The Supreme Court of Tennessee found no support in North Carolina statutes or judicial decisions for its conclusion that the North Carolina judgment for arrears of alimony is subject to such modification, other than a single paragraph of the opinion of the Supreme Court of North Carolina at an early stage of the suit which resulted in the judgment upon which suit was here brought. But these remarks, as their context shows, appear to be addressed, not to the power of the court to modify or set aside a judgment for arrears of alimony, but to the authority conferred by N.C. Con. Stat. § 1667 upon the court in the suit for alimony to modify its previous order for the allowance of subsistence.
The language quoted from Barber v. Barber, 217 N.C. 422, 427-28, is as follows:
"It is not a final judgment in the action, since both the plaintiff and the defendant may apply for other orders and for modifications of orders already made, which the court will allow as the ends of justice require, according to the changed conditions of the parties. The orders made from time to time are, of course, res judicata, between the parties, subject to this power of the court to modify them. The consolidation of the amounts due, when ascertained in one order or decree, does not invest any of these orders with any other character than that which they originally had. If the defendant is in court only by reason of the original service of summons, he is in court only for such orders as, upon motion, are appropriate and customary in the proceeding thus instituted. There is no reason why a judgment should not be rendered on an allowance for alimony, which is a debt — and more than an ordinary one. The court below, in its sound discretion, which is not ordinarily reviewable by this Court, under the motion of plaintiff in this cause can hear the facts, change of conditions of the parties, the present needs of support of any of the children and, in its sound discretion, render judgment for what defendant owes under the former judgment and failed to pay and see to it that such judgment is given to protect plaintiff, and 'give diligence to make her (your) calling and election sure.'"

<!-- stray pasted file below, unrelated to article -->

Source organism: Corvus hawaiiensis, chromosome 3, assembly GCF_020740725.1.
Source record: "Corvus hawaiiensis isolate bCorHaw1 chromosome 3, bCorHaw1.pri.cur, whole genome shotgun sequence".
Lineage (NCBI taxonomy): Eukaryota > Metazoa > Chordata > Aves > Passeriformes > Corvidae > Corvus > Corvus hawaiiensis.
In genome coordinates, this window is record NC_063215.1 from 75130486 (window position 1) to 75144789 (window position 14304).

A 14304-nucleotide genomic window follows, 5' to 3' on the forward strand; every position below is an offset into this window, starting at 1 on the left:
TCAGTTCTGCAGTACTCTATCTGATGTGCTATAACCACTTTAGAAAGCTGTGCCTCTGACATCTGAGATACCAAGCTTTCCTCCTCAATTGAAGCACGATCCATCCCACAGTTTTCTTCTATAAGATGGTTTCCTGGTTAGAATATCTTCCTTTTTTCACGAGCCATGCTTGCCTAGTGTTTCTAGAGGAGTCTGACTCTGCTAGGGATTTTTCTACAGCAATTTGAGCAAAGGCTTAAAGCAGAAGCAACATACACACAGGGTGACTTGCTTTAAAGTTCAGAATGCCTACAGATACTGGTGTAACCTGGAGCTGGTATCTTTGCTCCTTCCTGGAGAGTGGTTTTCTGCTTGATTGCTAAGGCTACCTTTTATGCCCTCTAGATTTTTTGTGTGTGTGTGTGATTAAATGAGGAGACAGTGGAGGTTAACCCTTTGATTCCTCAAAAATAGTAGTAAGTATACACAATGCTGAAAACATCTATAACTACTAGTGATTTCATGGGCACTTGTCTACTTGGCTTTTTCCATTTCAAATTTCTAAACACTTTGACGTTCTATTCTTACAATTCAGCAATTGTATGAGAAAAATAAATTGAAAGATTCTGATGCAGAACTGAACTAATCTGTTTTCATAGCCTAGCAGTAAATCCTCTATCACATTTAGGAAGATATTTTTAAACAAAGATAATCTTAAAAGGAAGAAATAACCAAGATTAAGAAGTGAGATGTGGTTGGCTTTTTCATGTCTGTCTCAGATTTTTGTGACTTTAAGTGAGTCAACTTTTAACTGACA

Consistently with Sistare v. Sistare, supra, the passage points out that such an order is not final in the proceeding in which it is entered, but is subject to modification by further orders of the court. In this respect the North Carolina court was but following its own pronouncement in the first appeal in the separation proceeding, Barber v. Barber, supra, 216 N.C. 232, 234, and in numerous other decisions of that court. See Crews v. Crews, 175 N.C. 168, 173, 95 S.E. 149; Anderson v. Anderson, 183 N.C. 139, 142, 110 S.E. 863; Tiedemann v. Tiedemann, 204 N.C. 682, 683, 169 S.E. 422; Wright v. Wright, 216 N.C. 693, 696, 6 S.E.2d 555. But it is quite another matter to say that past due installments may be modified, or that a judgment, not by its terms conditional and on which execution may issue, is subject to modification because the obligation for accrued alimony could have been modified or set aside before its merger in the judgment. And in fact the North Carolina Supreme Court has been at pains to indicate that such is not the case.